Keeping Eric and Tami at the forefront excuses the worst of many absurd, and sometimes offensive, subplots, which range from Buddy's struggles with a young Latino he adopts (who simply isn't there at the start of Season 3), to Landry's homicidal streak, to the creation of a predominantly African-American east-side Dillon where Coach transfers and, yes, helps restore a sense of community pride. In those moments, it's nice to meet new kids - Becky, Vince - and watch them get drunk or ask out a boy for the first time. It's good to get back on the field for some of Coach's sage advice, and it's sweet to see Tim kick around the dust of his little patch of ill-gotten land.

HBO, like AMC, is popular for television about people we don't encounter in our day-to-day life - mobsters, vampires, ad agency executives - who nonetheless say something about the people we do. And I love those shows (well, not The Walking Dead); I like escapism and swords. In Friday Night Lights, Eric and Tami talk about moving, but always come home to a small, ordinary home in a tree-lined part of town. They have bills to pay, but they don't shout about them, and when Coach needs to host a barbeque, they find a way to make it work. The Taylors' failings don't make them monsters, and aside from Landry, death on Friday Night Lights is simply, and overwhelmingly, something encountered and dealt with as the people left behind are best able to do.

In some ways it's perfect television, a show I love to hate and love to love. Its rotating cast, with the notable exception of Santiago Herrera, arrives and moves along as gracefully as Don's pitch for a Carousel. Sometimes it rains on the football field - a heavy, warm rain - and if Friday Night Lights were filmed anyplace other than Texas, the camera couldn't convey that as well. I miss Texas hill country, sure, and occasionally the oddness of my long-ago high school days. I never played football, but I watch it, and the best camera work in five seasons comes at the very end, as graceful as can be. The people we love the most - who deserve our love the most - aren't famous, but we hold them dear.

Sunday, May 22, 2011

My Gainesville, Florida, Home

Bridesmaids (2011)
directed by Paul Feig
rating: 3 out of 5 cravats
seen on the screen at Los Feliz 3

Bridesmaids is a very funny movie typified, I think, in the "flight to Vegas" montage. A worse film would be less fair to the two airline attendants that Kristen Wiig confronts, offends, and isolates. Most comedies wouldn't be as tough on Annie in that scene: left alone because she's mean. Funny, but mean. Nor does she re-open her bakery before the final credits, or even get very far with the good-hearted cop. Not much happens at all - Annie isn't the one getting married - except that she loses a friend for a few months, and feels like her life is that much worse for Lillian's absence. Which it is.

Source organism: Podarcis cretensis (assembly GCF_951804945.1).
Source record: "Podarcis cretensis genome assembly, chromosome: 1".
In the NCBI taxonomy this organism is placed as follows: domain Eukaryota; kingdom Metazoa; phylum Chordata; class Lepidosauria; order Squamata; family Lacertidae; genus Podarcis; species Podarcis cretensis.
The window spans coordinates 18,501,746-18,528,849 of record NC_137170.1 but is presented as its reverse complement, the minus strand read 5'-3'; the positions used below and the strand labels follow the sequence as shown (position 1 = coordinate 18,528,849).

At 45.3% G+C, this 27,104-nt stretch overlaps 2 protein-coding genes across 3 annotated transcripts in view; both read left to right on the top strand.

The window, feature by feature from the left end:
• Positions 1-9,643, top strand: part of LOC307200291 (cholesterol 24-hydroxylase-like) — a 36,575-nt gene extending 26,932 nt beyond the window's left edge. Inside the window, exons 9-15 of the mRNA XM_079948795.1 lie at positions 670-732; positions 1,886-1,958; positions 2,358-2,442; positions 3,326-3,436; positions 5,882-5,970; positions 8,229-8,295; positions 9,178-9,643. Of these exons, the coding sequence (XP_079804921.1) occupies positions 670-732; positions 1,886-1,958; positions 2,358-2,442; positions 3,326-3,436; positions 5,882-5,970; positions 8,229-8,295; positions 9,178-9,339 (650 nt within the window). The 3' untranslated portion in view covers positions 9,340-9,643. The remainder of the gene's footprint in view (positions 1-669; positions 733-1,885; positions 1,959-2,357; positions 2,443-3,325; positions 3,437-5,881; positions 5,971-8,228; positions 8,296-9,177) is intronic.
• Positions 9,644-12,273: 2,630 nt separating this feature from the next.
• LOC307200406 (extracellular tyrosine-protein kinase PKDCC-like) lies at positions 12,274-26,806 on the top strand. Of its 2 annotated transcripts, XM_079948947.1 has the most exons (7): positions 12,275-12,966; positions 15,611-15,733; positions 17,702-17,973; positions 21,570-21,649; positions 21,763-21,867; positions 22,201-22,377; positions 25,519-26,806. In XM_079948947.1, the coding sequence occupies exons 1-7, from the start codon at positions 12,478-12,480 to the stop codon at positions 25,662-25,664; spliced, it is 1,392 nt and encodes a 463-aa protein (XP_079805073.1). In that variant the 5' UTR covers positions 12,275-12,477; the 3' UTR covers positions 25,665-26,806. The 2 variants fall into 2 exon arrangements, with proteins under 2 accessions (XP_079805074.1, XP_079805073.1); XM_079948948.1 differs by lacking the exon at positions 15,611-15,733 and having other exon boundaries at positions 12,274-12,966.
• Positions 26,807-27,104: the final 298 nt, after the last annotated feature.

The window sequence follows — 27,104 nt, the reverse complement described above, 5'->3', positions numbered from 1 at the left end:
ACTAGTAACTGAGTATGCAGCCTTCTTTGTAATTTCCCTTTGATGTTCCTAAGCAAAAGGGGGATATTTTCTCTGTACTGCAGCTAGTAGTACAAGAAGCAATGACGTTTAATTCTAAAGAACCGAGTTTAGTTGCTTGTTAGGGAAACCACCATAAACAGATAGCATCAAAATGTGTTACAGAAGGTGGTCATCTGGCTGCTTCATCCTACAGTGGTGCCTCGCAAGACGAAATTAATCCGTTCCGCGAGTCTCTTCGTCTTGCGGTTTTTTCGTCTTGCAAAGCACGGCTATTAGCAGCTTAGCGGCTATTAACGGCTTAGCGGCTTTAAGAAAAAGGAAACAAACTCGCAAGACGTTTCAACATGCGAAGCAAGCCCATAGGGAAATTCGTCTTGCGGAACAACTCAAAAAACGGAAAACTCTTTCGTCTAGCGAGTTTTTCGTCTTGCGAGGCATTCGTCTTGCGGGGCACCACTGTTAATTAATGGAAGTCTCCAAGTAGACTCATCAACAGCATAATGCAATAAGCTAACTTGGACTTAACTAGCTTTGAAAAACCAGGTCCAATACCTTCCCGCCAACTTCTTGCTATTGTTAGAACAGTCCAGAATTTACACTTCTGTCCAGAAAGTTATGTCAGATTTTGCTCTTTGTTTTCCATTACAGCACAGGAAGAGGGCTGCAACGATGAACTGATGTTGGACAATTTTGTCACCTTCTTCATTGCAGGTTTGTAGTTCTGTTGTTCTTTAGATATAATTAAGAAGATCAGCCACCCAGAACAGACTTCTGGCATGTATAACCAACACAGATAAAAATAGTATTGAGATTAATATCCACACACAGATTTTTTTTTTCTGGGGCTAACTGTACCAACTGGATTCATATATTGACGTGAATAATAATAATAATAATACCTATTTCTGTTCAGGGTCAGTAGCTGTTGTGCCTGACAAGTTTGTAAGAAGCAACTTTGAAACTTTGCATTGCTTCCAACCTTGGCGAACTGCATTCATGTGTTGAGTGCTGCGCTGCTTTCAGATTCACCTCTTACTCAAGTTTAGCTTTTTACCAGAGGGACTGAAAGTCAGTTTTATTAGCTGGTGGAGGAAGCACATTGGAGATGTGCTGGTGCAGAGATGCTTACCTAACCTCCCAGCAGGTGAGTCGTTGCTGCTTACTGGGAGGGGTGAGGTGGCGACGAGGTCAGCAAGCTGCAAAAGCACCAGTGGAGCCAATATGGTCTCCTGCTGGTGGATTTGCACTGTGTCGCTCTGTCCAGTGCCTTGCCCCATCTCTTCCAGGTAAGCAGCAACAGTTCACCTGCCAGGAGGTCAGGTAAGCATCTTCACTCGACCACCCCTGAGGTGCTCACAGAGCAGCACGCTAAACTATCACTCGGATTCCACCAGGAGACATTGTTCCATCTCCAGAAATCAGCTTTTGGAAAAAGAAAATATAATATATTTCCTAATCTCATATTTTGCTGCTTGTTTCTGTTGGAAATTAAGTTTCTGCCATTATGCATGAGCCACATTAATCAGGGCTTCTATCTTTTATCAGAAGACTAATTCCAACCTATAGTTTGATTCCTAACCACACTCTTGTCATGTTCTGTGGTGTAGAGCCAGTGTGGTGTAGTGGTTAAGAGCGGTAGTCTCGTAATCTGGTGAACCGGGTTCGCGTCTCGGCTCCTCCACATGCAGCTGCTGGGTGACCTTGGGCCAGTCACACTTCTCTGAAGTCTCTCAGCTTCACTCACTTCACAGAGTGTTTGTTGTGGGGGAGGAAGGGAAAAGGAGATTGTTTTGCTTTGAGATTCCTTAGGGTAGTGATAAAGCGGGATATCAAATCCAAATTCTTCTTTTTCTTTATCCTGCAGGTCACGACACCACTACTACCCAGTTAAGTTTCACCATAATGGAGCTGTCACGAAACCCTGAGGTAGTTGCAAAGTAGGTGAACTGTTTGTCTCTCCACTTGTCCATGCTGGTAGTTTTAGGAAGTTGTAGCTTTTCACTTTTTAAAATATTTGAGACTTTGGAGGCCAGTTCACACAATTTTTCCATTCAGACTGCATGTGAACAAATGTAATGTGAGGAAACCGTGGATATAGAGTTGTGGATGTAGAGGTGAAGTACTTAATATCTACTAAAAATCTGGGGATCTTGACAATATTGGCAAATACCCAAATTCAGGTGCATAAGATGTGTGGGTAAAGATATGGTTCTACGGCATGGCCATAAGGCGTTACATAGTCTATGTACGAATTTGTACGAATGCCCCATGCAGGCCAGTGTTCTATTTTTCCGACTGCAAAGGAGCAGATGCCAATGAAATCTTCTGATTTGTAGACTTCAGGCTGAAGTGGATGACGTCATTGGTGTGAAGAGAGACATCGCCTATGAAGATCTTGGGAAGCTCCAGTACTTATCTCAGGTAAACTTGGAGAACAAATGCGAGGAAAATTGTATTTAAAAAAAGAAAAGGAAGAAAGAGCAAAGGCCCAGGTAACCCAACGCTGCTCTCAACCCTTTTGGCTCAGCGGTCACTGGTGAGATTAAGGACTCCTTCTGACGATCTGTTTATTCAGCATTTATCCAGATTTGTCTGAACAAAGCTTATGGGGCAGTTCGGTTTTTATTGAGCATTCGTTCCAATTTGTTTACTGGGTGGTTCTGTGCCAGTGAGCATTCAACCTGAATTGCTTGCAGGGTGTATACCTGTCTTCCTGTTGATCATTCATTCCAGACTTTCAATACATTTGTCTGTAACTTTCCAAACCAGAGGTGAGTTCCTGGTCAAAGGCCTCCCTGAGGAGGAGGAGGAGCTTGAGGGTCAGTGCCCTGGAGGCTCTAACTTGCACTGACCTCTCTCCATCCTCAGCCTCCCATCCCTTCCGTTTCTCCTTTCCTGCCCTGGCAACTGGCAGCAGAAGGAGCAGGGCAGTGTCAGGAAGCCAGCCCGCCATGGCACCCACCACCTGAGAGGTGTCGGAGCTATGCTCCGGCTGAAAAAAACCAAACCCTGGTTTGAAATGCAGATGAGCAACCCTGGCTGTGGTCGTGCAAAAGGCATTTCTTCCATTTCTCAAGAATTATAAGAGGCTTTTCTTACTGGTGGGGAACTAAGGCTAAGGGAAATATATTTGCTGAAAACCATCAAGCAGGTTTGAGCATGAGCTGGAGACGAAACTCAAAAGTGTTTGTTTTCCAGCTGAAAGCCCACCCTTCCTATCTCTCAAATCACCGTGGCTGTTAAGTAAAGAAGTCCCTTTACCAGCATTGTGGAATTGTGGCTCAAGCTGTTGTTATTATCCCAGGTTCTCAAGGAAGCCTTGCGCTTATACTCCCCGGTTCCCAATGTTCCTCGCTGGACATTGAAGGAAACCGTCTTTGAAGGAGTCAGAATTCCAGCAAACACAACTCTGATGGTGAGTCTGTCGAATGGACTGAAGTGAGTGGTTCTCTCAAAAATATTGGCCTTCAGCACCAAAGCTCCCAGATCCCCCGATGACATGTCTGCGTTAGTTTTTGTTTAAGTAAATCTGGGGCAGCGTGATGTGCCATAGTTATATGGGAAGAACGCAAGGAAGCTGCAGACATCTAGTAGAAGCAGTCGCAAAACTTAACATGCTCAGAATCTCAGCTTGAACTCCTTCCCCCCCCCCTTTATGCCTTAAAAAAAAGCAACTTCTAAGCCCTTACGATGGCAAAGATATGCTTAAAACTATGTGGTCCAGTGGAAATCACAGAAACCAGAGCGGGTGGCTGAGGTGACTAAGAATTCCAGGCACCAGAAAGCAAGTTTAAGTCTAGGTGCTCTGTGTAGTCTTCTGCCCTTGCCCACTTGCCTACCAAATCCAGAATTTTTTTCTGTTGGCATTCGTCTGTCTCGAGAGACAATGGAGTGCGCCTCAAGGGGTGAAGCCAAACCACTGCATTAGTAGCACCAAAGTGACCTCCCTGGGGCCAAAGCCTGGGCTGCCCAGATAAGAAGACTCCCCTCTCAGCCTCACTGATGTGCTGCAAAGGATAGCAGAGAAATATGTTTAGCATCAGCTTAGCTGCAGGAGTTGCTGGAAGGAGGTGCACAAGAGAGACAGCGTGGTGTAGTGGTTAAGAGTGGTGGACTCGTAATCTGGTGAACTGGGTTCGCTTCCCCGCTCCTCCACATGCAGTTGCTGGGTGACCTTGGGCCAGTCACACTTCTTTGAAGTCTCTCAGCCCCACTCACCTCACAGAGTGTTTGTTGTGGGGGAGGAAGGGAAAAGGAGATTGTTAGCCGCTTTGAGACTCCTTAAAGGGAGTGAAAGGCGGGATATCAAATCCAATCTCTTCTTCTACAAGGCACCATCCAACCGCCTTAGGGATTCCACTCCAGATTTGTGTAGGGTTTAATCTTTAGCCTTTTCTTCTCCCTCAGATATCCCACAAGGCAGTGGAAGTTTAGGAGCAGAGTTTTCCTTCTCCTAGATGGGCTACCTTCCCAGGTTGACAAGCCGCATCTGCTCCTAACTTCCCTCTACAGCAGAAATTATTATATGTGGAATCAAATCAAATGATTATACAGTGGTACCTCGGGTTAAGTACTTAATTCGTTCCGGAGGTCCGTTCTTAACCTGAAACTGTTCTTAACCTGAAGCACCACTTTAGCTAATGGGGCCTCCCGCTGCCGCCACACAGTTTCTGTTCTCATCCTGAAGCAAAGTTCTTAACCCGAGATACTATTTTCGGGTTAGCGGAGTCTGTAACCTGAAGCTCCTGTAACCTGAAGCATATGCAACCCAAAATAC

Bridesmaids is about loneliness more than thirty-something jitters, and the antidote to too much time with your thoughts and fears is pratfalls, most of the time. I'm projecting way too much, even for this blog, but I like to imagine that Maya Rudolph's relationship with Paul Thomas Anderson is based on things that make them both laugh. Sure, they're beautiful people, but the man who made Punch-Drunk Love deserves a woman like Lillian. Somehow I've managed to bring a guy into this review, which misses Bridesmaids' biggest point completely, but where would we be without each other - in the theater, at the movies, in the dark?

Thursday, May 19, 2011

Window Upon Window

Cave of Forgotten Dreams (2010)
directed by Werner Herzog
rating: 3 out of 5 cravats
seen on the screen at ArcLight Hollywood

Herzog's great charm is that he is always interested in people. Whatever doubts he might hold for the fate of mankind, his documentaries inevitably track back to faces and asides and stories. His reputation is such that it's easy to imagine him retreating into documentaries about nature - strip mining, pollution, the mess we make of things - but interviews with CEOs and Snidely Whiplash titans of industry seem anathema to him. There is already enough cheapness; better to illuminate the bright corners.

Cave of Forgotten Dreams concludes on a jarring note, but it is, as Herzog states, a postscript. He guards against complacency but pursues the opinions of thoughtful professionals and men and women with senses of humor. Herzog has a sense of humor, easy to write off as wry European cynicism, but only if you yourself are more cynical than he is. I often approach his movies thinking that I will need to keep up with him, but there is nothing oblique or vague in the love he has for the world.

He is not a sentimentalist, but an open and honest man. The Chauvet caves are an experience to share, not a secret to be passed among an exclusive few. As in all of his movies, one is very much aware of the passage of time, of age especially and the brevity of a life. The caves are a marvel, of course, but the footprints of the boy are just as interesting, as ethereal, and as sad.